In Newfoundland, Canada's history as a nation is given its truest expression


National Post, 26 June 2017

To live in Newfoundland is to wrest from the environment a tough living. Sometimes it must seem that the environment is wresting that living back.


Strictly speaking, Canada 150 is a misnomer here, as Newfoundland only joined the Confederation in 1949. Yet Newfoundland is so fittingly Canadian, it is hard to imagine it otherwise: the sea, the coast, the north, the indigenous people and the first European explorers — the Vikings arrived centuries before Columbus sailed — the closeness to Europe and the opening to a new continent. And the moose.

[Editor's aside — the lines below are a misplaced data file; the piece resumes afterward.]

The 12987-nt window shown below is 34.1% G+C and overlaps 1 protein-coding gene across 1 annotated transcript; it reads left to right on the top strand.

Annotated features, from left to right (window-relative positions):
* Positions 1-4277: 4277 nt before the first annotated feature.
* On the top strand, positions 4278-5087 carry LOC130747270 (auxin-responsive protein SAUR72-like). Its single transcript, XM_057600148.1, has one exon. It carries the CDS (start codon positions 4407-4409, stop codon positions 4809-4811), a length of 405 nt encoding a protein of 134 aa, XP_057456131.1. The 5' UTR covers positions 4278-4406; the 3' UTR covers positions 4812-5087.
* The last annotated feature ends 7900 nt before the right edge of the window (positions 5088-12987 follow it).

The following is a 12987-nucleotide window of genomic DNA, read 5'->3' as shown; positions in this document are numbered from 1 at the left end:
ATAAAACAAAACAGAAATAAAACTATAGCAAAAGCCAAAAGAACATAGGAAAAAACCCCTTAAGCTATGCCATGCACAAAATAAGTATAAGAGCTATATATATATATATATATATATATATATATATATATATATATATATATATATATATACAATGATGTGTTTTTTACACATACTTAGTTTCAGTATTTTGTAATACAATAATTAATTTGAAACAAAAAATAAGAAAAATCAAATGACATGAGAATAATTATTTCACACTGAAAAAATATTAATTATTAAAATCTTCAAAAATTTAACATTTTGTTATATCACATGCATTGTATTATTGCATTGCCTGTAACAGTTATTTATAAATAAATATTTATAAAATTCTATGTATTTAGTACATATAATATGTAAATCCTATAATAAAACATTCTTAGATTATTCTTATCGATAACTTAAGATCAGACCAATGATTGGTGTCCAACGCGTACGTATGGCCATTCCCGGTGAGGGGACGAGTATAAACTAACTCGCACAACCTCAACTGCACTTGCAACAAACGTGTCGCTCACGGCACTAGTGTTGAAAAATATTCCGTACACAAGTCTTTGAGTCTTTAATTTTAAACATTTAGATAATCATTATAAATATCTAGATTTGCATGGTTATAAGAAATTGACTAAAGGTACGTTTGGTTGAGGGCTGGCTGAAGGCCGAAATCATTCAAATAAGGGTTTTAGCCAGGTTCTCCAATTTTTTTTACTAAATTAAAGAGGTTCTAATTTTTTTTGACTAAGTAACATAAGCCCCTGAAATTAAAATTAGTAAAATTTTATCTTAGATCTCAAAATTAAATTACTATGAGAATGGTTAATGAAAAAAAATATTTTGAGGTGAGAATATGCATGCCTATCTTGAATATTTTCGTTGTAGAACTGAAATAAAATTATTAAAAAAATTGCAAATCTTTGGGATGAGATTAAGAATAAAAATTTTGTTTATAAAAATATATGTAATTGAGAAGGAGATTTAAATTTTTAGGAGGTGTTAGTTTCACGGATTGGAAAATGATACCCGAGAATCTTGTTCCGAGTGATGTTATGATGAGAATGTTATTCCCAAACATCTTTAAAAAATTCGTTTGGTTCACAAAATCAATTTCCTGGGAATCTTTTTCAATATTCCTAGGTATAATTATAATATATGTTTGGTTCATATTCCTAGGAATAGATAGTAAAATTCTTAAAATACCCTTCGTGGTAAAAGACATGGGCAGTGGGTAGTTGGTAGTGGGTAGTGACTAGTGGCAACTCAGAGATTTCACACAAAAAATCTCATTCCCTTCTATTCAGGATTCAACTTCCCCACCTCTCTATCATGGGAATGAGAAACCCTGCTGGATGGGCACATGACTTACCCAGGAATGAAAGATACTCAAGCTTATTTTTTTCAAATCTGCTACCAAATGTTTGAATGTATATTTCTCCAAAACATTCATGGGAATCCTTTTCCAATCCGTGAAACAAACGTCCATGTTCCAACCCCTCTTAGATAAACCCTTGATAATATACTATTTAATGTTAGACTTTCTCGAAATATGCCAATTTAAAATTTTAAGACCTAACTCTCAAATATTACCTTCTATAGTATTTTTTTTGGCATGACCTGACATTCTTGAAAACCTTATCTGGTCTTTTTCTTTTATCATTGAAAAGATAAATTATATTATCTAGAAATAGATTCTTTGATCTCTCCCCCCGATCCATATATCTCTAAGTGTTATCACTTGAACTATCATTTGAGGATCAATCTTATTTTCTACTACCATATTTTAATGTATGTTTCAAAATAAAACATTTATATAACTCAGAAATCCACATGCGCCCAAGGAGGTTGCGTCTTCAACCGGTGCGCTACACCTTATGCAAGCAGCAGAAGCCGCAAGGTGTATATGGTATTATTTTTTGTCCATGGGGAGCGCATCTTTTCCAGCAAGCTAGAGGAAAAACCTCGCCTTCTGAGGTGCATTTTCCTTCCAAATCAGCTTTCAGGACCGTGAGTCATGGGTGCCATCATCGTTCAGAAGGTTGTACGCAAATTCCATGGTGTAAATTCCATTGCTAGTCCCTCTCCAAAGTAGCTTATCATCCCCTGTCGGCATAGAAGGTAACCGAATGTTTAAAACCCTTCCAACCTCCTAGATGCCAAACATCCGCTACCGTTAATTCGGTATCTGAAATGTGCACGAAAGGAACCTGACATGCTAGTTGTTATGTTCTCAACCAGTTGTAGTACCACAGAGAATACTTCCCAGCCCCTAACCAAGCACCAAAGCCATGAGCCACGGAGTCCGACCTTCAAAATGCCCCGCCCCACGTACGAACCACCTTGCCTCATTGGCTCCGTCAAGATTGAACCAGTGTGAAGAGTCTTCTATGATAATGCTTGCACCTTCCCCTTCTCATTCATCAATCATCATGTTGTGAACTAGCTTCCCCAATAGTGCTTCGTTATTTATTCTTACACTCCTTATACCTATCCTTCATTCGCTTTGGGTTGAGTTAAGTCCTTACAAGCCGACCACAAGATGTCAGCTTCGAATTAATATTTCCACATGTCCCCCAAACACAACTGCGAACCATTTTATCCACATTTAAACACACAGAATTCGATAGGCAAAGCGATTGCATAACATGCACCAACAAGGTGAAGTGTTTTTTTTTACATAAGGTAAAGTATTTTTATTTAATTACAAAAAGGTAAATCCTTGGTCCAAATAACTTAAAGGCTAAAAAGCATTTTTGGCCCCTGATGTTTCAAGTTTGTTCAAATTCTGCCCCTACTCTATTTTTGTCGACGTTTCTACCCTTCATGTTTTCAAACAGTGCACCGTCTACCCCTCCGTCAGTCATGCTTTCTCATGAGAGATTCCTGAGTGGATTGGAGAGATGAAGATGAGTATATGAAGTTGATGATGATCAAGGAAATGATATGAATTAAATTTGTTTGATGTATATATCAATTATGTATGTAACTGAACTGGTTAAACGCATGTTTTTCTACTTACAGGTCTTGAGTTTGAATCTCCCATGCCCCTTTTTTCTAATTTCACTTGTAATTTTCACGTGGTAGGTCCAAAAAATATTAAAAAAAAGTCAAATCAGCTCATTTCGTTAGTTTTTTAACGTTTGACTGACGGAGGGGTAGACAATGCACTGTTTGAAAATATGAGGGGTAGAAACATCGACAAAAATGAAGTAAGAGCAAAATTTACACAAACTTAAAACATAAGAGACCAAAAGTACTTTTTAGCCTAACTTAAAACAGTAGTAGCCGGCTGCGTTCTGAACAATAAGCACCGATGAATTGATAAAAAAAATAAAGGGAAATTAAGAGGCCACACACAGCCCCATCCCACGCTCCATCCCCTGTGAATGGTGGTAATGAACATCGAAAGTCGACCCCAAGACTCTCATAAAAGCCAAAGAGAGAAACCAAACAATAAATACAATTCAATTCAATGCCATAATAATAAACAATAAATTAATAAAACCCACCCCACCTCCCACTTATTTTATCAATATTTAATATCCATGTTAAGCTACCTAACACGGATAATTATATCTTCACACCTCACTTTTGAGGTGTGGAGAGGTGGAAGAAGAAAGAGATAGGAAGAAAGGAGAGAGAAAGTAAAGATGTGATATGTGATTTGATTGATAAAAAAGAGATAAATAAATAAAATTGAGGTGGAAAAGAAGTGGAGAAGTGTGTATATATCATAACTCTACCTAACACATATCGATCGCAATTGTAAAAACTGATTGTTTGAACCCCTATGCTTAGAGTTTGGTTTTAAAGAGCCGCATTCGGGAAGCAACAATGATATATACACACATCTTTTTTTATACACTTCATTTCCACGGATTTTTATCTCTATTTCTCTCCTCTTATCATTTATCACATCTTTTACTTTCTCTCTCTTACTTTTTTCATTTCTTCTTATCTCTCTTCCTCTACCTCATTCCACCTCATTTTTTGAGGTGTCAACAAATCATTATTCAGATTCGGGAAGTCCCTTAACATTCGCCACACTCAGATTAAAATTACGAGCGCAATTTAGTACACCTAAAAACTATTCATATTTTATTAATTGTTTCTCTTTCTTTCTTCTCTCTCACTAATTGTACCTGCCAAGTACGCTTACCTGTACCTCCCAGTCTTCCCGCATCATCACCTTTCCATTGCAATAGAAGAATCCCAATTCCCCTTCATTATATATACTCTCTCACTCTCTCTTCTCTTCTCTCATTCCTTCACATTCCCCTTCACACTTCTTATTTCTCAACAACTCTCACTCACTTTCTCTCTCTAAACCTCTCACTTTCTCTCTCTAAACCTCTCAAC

Without Canada, what would Newfoundland be? Well, Newfoundland. It is fully Canadian, but the visitor senses that it would be fully what it is regardless. That it has its own time zone reminds everyone that it is both part of the whole and still set apart.

The last big celebration of the 1867 British North America Act, Canada’s 125thin 1992, didn’t go so well here in Newfoundland. In what might have been the oddest Canada Day celebration in either of the former dominions, Newfoundland’s own John Crosbie — the federal fisheries minister — returned home to protestors and shouting matches about the impending closure of the cod fishery.

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